Unusual Chinese duanjian with fine gilt mounts and a blade of non-Chinese origin.
51 cm / 20 inch
37.5 cm / 14.8 inch
forte 16 mm
middle 13 mm
near tip 9 mm
7.2 cm from guard (handle side)
China, Qing dynasty
Bronze, buffalo horn
19th century, possibly older
Anything similar for sale?
Chinese civilian martial artists used a wide variety of weapons. Martial artists were often employed as guards or escorts, in which role they preferably neutralized an opponent without killing him. Blunt weapons are ideal for such purpose, and thus you find a wide variety of short, heavy maces in China.
One such variety has a fork-like guard to help catch and retain an opponent's wrist or weapon and was sometimes used in pairs. It was this variety that made it to Okinawa and got known locally as sai (釵) by which name the weapon is mostly known today.
That character is pronounced chāi in Chinese and is used to describe a forked hairpin. The Chinese name probably used a different character, which was unfortunately lost to us in time.
A Chinese forked mace. Most are made of iron and/or steel, but this piece is entirely made of bronze. Chinese maces in bronze of any kind are incredibly rare and very much sought after by seasoned collectors of Chinese arms. It's the only one of its type I've had in my hands, in well over a decade of specializing in Chinese arms.
The reason for the use of bronze on what are always especially well-made examples is unclear. Perhaps it is because of the higher density of bronze so a small piece strikes harder than a steel example of the same size would.
Photo with caption: "Min Ch'ing Ch'i and his guards, 1895"
The man held is one of the alleged perpetrators of the Kucheng Massacre.
Photo from the Oswald collection. University of Bristol - Historical Photographs of China.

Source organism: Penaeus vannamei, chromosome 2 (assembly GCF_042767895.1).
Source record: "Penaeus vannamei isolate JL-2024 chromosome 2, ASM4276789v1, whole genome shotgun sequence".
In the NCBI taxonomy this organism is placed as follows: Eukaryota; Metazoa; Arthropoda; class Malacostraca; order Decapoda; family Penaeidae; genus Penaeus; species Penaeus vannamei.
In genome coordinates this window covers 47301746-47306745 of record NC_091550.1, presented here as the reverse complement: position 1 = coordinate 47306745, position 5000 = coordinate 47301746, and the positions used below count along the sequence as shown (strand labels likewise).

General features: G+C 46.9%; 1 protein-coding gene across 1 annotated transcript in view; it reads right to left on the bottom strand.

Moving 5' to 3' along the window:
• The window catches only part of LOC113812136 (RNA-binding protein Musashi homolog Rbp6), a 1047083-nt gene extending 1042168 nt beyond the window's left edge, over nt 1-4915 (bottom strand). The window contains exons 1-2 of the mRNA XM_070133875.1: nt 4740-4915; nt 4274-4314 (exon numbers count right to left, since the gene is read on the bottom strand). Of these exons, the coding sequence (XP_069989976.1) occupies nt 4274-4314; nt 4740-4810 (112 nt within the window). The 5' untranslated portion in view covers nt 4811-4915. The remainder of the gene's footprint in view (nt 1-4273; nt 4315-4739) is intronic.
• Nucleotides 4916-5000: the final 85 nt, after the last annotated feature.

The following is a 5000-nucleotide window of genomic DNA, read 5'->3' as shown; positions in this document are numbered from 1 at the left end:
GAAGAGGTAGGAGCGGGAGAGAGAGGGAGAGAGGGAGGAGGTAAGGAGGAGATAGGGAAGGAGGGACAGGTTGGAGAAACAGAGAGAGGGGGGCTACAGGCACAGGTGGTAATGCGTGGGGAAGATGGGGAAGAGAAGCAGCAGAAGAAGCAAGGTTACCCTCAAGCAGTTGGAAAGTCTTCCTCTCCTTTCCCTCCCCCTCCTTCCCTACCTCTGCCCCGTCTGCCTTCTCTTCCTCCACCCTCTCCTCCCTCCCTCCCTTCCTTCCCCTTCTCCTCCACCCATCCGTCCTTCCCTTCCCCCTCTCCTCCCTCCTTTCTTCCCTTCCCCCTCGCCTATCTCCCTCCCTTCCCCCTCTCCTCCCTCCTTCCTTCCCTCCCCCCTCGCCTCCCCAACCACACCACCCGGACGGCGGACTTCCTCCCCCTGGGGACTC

Reference number: Os04-078. Notice the weapons of both guards.
This mace is built around a heavy bronze bar of hexagonal cross-section. The ridges are well-defined. The tip is elegantly finished with grooves, which also serve to make it "bite" during a strike with the tip instead of sliding off. It has a thick massive fork with tapering ends that are also finished with grooves.
Between two brass ferrules sits a horn handle made from a single piece. It has a bulging shape like the handles on Chinese straightswords. It is beautifully carved in a bamboo-form with concave sections, separated by tiny grooves. Age gave it a nice deep luster. There is some tiny insect damage on one side of the horn handle. At the end is peened a heavy polygonal pommel that acts as a counterbalance as well as a striking weapon.
The rod has many dents from impact with other weapons, and even what seems to be some sword cuts. Beautiful, undisturbed patina throughout. Some minor play in the upper ferrule and fork. Handle and pommel are both tight.
A remarkably similar, but steel example is in the Victoria & Albert Museum under accession number 3305(IS). It is part of a set of Chinese material on Loan to the India Museum (East India Company) from the Royal Asiatic Society. Transferred to South Kensington Museum in 1879 and inventoried in 1880.
An extremely rare bronze variety of the Chinese mace of the forked type. It is of quality manufacture and retaining its nice old patina throughout. The rod bears signs of use, including sword cuts.
Do you have anything for sale?
I might be interested in buying it.Contact me
A robust and heavy example, crafted with care.
A standard pattern Qing military saber, but with the rare addition of a label in Manchu.
Of classic shape, with a leaf-shaped blade on a socket, connected by a cast bronze base.
A very rare Chinese saber guard dating from the height of the Qing dynasty.
The hilt is in the typical Marwari Rajput style, made by Ram Namar in 1857 A.D.